He died an outlaw in the same little town he was born in. They found a scrap of paper with scribbled writing in his pocket. “We are beggars. This is true.”
Still, he changed the world. Not in a ‘you mean everything to me’ pop ballad way. In a ‘you’re allowed to believe differently than your government’ kind of way. A ‘you can read the bible in your own language’ kind of way. A ‘there is a church that preaches the gospel purely and administers the sacraments rightly’ kind of way. Martin Luther. 500 years ago he nailed 95 thesis to the door of a cathedral and sparked the reformation. Emperors gave him their ear. Magistrates followed his advice. There’s a middling denomination that loves to argue on the internet in his name. That last part isn’t so impressive, but Luther was. He died thinking this. “We are beggars.”
We have hundreds of writings from him. Thousands of pages. This might not be his most exhaustive treatment on a topic, but it’s profound enough. It isn’t just a statement on the our sinful, broken nature. It’s a call to look up. After all, beggars can’t be choosers.
It’s too easy to limit God to the being that’s stronger than you. It’s too common to say we Get what we deserve. It’s too simple to look around at the misery and death in the world and assume beggars can never hope for more than scraps. But begging isn’t about you.
Luther meant more than ‘you get what you get and you don’t throw a fit’. He meant it’s not about you at all. Begging is not about what you can earn or buy. It’s not even about what you deserve. It’s about the One you’re begging. Begging relies totally on the one you ask. What kind of God do you have?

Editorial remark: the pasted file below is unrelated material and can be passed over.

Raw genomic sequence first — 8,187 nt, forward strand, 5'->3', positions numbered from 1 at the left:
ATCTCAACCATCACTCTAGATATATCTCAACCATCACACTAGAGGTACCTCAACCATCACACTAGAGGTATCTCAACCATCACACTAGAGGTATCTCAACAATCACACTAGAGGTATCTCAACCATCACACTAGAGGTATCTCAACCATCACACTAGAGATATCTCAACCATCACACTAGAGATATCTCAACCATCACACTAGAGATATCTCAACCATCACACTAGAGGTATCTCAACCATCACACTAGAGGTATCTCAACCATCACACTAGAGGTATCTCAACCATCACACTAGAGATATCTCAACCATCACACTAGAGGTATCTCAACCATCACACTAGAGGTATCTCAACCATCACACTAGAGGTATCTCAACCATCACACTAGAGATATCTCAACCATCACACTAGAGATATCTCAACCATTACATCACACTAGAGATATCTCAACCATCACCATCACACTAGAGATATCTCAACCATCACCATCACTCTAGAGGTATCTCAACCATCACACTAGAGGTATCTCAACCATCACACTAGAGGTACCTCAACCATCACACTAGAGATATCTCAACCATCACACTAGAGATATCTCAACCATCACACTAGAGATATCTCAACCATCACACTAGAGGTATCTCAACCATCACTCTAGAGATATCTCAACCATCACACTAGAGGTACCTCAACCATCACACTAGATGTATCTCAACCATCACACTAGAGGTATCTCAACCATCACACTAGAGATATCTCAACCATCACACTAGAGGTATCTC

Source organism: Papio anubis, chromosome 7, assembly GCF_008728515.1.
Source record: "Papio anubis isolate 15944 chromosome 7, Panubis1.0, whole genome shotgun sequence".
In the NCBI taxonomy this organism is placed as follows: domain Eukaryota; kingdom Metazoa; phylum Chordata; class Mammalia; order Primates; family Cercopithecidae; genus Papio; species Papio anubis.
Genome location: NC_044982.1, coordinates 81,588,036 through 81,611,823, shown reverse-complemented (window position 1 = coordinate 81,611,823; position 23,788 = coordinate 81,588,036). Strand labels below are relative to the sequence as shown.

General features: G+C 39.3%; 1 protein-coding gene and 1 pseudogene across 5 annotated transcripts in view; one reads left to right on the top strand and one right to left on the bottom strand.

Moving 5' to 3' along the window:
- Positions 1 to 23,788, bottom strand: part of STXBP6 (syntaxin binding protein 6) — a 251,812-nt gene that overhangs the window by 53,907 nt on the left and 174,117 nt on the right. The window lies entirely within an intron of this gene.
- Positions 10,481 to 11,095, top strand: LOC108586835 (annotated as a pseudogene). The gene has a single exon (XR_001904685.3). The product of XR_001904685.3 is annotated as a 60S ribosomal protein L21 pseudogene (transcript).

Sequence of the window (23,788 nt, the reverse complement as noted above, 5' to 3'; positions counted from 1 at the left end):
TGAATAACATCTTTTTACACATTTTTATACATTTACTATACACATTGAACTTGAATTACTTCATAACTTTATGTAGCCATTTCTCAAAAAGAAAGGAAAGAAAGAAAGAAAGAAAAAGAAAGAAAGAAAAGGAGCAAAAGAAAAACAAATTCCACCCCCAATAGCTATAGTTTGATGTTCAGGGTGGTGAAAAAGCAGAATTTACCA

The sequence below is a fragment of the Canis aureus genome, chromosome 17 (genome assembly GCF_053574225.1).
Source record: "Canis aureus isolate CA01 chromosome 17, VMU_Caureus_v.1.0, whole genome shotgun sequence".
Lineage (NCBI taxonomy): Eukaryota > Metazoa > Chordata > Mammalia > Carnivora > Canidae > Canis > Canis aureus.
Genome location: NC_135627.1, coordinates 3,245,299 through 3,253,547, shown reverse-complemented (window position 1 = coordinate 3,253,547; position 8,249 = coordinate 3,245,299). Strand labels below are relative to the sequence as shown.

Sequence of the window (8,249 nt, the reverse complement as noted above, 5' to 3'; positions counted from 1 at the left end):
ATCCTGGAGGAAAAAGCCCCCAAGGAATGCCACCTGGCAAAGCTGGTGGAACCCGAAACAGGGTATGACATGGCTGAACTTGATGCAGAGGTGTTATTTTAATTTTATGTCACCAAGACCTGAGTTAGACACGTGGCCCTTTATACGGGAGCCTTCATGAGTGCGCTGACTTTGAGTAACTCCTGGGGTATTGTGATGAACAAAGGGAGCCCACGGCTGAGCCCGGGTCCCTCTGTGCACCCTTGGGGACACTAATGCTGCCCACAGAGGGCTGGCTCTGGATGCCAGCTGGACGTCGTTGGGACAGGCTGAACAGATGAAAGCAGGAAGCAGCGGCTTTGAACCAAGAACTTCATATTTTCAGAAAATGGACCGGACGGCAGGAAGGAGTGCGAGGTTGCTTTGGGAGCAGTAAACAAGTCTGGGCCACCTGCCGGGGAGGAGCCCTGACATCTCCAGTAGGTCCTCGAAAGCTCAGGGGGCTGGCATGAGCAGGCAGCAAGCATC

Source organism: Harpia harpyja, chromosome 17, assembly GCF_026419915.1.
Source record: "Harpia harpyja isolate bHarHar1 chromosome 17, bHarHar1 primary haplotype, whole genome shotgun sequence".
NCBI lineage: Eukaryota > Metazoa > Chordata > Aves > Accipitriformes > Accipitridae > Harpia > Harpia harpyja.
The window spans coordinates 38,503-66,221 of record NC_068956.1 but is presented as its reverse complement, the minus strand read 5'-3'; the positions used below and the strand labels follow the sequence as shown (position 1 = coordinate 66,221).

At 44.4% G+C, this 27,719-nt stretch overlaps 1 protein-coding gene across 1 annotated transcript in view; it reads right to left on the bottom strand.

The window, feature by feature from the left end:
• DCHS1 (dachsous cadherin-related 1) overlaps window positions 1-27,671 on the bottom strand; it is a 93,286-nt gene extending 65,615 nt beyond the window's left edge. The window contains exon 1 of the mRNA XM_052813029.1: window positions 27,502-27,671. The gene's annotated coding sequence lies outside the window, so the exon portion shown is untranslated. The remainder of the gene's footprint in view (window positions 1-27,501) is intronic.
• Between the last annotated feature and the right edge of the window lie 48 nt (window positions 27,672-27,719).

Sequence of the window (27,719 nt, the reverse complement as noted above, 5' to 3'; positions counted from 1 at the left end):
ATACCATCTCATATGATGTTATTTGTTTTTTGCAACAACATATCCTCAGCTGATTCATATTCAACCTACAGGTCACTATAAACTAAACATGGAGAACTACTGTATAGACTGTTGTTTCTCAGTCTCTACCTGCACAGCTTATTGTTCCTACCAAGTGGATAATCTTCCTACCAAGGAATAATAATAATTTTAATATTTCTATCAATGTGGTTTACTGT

The saying is trustworthy and deserving of full acceptance, that Christ Jesus came into the world to save sinners, of whom I am the foremost.
– 1 Timothy 1:15
God doesn’t reveal Himself in power, but in mercy. We are beggars, but God is merciful. This is the Lutheranism. We are beggars. We dare to look to mercy instead of works. We dare to trust in something bigger than ourselves. We see our pride ground to dust and find identity in Christ. We dare to find hope in audacious places like water and word. Lutheranism isn’t about Luther. It isn’t a wholesale endorsement of everything he ever did or said. It’s about Jesus. It’s about mercy.
Christianity isn’t behaving until you earn something nice from Him. It’s begging, and when you know who your God is, it’s comfort. Even to dying men. God is merciful enough to do more than drop care packages from heaven to the people who deserve them. He takes flesh and climbs down and bears sin for you upon a cross. He pays for everything we beg Him for with holy blood. He dies and rises for you, not because of who you are, but because of who He is. We are beggars, but Jesus is merciful. We beg based on a gift already given. We pray based on an identity He insists we have. He commands us to be baptized. He demands we be brought to Him and given life. He doesn’t hide in heaven and wait for us to earn our place with Him. He descends to place Himself right into the midst of everything going wrong in our lives, the things done to us and the things we did to ourselves and each other, and carries us out of this valley of death unto life.
So we beg a God who will not be far off. He answers in the same blood that purchased us release. We eat and drink the Eucharist and know where our God is and more, who He is. Mercy.
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